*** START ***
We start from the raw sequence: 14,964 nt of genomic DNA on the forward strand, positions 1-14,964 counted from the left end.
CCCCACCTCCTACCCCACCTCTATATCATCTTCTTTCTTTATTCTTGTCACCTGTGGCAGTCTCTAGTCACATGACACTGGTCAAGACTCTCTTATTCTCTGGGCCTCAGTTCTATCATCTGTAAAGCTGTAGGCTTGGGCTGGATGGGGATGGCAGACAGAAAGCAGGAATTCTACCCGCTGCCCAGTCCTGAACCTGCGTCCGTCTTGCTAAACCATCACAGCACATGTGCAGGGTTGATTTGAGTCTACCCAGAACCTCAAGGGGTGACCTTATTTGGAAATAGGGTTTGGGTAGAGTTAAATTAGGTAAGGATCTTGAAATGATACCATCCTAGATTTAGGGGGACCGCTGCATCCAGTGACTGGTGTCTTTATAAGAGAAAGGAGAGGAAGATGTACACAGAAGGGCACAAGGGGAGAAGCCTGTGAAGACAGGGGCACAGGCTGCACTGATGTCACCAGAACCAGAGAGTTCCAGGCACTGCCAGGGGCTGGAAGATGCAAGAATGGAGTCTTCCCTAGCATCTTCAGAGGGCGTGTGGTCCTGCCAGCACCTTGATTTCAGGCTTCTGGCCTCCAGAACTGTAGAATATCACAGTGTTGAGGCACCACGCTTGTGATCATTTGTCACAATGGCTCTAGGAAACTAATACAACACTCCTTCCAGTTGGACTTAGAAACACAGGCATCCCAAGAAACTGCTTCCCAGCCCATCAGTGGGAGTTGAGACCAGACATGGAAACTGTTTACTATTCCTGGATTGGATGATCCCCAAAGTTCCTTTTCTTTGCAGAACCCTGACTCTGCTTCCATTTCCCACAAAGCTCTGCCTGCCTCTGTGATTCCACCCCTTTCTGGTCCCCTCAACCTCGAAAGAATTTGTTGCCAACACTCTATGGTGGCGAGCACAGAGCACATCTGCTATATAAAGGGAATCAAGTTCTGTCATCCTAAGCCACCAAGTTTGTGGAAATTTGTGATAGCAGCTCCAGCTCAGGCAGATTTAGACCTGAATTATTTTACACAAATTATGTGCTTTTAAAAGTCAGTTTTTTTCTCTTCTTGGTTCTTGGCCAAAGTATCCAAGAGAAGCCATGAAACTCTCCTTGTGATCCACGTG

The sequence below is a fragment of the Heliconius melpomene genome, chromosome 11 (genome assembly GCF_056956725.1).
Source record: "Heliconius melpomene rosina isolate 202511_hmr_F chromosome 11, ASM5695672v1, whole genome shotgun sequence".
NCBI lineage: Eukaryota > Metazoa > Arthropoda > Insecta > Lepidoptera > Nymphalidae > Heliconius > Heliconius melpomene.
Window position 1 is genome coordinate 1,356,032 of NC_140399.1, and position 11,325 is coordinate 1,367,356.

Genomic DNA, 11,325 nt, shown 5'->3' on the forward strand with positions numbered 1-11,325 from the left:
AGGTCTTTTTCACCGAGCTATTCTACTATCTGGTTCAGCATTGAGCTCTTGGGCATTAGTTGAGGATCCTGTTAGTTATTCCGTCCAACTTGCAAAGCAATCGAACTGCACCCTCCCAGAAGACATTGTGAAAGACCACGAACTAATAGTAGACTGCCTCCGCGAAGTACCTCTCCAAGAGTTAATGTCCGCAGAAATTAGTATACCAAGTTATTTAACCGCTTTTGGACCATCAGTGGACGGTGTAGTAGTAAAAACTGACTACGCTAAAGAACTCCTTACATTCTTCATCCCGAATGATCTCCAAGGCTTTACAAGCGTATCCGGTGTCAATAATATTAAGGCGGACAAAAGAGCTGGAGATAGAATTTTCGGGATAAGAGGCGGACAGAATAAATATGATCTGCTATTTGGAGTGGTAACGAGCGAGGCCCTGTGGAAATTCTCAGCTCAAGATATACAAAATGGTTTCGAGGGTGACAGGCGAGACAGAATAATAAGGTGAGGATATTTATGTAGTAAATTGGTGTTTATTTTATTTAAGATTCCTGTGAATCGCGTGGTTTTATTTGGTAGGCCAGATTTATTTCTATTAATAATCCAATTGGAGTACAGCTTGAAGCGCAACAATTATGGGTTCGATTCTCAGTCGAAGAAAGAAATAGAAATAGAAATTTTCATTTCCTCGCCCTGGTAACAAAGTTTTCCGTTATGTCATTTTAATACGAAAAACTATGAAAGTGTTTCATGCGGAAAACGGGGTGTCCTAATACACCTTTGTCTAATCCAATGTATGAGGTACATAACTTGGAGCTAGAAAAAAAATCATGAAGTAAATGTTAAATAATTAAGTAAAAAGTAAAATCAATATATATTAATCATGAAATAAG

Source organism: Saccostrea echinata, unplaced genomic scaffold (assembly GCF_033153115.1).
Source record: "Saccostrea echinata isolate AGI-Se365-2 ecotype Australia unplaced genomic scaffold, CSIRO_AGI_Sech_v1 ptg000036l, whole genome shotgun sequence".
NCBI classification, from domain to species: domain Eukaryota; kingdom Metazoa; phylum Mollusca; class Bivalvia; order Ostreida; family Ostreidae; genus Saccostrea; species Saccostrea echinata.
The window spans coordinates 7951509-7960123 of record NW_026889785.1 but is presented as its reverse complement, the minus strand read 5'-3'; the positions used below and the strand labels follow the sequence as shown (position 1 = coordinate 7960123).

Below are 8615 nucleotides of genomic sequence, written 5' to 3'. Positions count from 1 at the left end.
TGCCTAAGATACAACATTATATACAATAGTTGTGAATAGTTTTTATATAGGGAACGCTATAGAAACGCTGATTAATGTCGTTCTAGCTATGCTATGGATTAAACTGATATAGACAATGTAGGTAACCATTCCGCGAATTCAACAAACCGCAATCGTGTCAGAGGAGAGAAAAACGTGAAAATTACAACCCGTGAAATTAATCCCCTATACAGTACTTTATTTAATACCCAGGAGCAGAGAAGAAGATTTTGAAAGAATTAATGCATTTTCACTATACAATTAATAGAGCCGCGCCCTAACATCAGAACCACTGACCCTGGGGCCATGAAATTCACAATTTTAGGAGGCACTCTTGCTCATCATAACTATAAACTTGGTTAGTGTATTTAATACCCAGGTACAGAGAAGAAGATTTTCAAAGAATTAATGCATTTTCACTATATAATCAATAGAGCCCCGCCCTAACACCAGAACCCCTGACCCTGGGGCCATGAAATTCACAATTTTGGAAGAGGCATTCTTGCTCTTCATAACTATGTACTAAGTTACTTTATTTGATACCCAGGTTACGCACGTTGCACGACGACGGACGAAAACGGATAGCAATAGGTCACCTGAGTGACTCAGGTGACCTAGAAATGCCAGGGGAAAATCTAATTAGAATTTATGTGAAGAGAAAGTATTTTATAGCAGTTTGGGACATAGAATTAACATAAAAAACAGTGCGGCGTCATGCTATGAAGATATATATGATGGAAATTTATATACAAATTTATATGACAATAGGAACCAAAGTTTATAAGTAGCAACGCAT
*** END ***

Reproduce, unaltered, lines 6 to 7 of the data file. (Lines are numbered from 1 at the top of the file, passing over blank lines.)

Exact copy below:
Window position 1 is genome coordinate 1,356,032 of NC_140399.1, and position 11,325 is coordinate 1,367,356.

Genomic DNA, 11,325 nt, shown 5'->3' on the forward strand with positions numbered 1-11,325 from the left: